Billions of people down through history have called upon the name of Jesus Christ as their Lord and Savior, memorized His words and followed His teachings even though they never met Him in person.
Do you have any idea how amazing it is that we in the third decade of the 21st century even know His name, much less any of the unbelievable things He said about Himself and about us?
Think about these facts about Jesus:
He came from an obscure village, Nazareth, in a remote region, Galilee, of a backwater nation, Israel, that had been conquered and re-conquered repeatedly by the major powers surrounding it throughout ancient history, culminating in His lifetime with the imperial domination by Rome.
We human beings are such curious beings. Consider for example how we often deal with subjects we’d rather, for whatever reason, avoid, delay or simply ignore. It’s called rationalization.
As we saw in Wednesday’s post, the vast majority of historians of the ancient world agree Jesus Christ was crucified, that his grave was found empty three days later and his disciples maintained to their deaths that they had seen and talked with the resurrected Jesus.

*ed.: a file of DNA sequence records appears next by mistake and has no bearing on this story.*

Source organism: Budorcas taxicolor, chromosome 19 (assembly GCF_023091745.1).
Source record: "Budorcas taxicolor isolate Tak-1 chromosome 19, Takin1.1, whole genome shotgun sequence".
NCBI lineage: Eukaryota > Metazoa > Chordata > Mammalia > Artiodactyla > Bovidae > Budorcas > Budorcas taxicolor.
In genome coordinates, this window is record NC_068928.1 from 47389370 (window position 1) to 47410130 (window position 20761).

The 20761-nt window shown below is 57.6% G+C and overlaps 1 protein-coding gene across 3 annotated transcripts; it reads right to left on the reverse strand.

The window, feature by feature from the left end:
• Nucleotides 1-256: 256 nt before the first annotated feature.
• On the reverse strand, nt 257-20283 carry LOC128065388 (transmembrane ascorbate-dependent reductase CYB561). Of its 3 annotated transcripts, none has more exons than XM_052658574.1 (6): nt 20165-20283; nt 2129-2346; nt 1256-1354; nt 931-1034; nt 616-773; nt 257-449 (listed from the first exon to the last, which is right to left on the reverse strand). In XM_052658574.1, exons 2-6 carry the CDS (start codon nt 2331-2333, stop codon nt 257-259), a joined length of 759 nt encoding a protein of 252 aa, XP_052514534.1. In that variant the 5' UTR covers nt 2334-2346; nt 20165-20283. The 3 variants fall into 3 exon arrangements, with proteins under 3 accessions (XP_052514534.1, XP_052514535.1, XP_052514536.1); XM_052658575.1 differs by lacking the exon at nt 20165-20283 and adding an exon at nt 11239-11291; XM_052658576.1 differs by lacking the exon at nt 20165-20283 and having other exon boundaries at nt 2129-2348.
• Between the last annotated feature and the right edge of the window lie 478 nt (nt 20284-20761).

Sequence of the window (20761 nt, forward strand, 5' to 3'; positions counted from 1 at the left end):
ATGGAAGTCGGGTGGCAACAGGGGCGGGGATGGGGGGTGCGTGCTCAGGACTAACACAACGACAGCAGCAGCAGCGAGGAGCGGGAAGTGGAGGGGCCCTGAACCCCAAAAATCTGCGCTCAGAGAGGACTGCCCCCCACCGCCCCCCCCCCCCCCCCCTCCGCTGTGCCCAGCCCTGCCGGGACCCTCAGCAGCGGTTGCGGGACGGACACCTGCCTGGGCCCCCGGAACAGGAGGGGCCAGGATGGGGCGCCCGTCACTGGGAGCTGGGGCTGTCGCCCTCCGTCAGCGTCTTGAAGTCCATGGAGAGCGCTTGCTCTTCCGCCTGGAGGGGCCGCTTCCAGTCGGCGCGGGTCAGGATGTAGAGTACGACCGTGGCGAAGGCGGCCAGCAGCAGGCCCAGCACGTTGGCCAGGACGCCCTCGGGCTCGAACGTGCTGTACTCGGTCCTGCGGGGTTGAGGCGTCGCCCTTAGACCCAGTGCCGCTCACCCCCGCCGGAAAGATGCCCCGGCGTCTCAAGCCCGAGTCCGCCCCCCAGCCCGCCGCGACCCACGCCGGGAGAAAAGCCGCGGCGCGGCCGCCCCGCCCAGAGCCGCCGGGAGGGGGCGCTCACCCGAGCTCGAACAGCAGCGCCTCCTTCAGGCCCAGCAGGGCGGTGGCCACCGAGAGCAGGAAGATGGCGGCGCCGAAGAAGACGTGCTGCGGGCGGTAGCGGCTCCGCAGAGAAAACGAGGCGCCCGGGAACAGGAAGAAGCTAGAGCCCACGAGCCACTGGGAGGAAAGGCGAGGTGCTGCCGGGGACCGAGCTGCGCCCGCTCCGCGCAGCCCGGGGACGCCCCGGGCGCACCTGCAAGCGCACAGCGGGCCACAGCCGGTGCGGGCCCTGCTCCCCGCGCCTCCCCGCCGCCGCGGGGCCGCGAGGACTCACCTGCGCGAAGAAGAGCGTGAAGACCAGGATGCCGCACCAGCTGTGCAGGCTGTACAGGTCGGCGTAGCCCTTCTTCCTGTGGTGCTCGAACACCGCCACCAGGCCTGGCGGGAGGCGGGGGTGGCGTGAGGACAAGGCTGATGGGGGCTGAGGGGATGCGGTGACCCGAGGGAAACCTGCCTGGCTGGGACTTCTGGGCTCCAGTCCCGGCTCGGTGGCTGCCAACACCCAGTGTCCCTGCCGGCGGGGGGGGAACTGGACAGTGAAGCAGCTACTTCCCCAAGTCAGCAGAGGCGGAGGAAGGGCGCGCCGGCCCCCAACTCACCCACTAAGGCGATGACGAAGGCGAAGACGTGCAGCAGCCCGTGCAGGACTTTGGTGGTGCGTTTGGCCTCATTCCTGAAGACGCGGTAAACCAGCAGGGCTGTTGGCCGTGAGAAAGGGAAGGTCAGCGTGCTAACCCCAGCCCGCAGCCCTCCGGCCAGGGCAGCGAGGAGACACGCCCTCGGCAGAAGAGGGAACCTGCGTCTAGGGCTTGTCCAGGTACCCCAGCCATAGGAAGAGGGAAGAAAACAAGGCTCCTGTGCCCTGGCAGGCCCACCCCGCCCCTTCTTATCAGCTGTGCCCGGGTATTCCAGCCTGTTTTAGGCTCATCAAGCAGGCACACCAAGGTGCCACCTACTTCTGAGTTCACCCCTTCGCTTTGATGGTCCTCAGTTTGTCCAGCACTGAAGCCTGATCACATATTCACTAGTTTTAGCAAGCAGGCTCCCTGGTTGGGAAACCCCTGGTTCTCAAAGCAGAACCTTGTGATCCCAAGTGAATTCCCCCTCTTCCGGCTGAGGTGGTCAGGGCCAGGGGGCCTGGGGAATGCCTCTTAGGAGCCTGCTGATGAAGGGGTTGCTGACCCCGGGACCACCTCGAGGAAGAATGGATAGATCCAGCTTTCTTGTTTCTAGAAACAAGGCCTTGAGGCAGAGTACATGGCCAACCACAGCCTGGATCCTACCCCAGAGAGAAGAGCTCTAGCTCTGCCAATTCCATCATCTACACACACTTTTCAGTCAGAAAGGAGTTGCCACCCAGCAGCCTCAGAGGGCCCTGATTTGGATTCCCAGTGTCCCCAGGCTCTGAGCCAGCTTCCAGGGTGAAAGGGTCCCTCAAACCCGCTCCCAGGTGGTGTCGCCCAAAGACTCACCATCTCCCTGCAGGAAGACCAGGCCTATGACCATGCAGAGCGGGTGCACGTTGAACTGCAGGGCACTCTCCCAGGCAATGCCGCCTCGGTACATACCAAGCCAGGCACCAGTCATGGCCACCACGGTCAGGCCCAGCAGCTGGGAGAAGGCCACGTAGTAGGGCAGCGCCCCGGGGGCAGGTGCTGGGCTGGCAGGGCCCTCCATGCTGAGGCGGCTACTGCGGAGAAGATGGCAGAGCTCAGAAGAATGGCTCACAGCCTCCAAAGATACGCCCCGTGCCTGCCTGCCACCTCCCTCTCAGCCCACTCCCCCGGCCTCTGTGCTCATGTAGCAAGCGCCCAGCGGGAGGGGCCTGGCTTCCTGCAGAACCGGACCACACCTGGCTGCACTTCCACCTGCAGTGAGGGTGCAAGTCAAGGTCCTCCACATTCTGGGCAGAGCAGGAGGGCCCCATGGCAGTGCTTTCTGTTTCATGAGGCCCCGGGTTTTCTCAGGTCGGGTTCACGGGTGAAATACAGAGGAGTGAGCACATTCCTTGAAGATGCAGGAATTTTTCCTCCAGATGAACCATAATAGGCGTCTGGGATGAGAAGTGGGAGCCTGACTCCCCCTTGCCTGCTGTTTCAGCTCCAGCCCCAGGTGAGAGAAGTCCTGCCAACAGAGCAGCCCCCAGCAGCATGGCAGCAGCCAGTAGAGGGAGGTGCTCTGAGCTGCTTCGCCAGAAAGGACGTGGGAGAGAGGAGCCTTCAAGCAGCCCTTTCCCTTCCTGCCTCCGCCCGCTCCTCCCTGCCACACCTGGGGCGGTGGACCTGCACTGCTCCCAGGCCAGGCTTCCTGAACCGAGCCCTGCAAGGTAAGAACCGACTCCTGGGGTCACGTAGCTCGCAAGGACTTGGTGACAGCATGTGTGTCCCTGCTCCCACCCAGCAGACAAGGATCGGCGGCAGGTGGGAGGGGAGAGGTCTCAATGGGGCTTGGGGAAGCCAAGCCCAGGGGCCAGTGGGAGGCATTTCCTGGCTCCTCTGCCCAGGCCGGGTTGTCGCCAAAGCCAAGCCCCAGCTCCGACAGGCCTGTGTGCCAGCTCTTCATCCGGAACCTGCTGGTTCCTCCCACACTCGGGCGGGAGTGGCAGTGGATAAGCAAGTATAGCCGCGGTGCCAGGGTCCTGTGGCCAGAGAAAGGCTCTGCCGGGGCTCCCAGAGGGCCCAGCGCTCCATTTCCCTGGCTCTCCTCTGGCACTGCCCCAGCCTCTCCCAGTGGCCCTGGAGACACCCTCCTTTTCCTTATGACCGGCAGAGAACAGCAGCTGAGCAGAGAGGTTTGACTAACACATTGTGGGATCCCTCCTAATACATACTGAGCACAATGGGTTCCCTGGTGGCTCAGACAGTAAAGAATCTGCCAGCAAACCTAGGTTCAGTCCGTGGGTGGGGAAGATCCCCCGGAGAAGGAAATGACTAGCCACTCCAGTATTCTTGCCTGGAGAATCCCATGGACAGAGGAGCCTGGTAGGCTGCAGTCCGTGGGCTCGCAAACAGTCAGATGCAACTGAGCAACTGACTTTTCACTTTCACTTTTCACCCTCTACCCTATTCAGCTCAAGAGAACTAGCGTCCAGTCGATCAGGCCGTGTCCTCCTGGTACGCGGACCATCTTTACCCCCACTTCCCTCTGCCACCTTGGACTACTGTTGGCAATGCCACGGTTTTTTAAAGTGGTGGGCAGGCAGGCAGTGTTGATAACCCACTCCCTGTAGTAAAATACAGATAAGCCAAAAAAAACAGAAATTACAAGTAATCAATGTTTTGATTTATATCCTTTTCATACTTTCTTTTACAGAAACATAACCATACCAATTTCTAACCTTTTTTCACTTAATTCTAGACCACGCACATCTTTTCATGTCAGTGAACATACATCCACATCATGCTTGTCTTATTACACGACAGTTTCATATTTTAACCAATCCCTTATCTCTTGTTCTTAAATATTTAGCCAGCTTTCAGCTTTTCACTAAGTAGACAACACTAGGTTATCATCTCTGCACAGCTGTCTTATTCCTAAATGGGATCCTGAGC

If those three facts are true, it means all of us then must decide what we’ll do with the claim of Jesus to be God and the only way any of us can be accepted into Heaven. The following video from reasaonblefaith.org addresses the four most common rationalizations for avoiding those three facts and the implications for each of us:
Critics typically dismiss the Bible as a credible source of history, but the more one knows about textual analysis, philology and archeology, the more the accuracy of Scripture is demonstrated and reinforced.
Dr. Sean McDowell of Summit Ministries and Biola University professor of apologetics looks at four major modern archeological discoveries that confirm key illustrations of the credibility and accuracy.
Why is McDowell’s presentation worth a few minutes of your time? Because, if the New Testament is an accurate account, then all of us should consider closely the claims of Jesus Christ to be the Son of God, the “Way and the Truth and the Light,” and thus the only way to Heaven: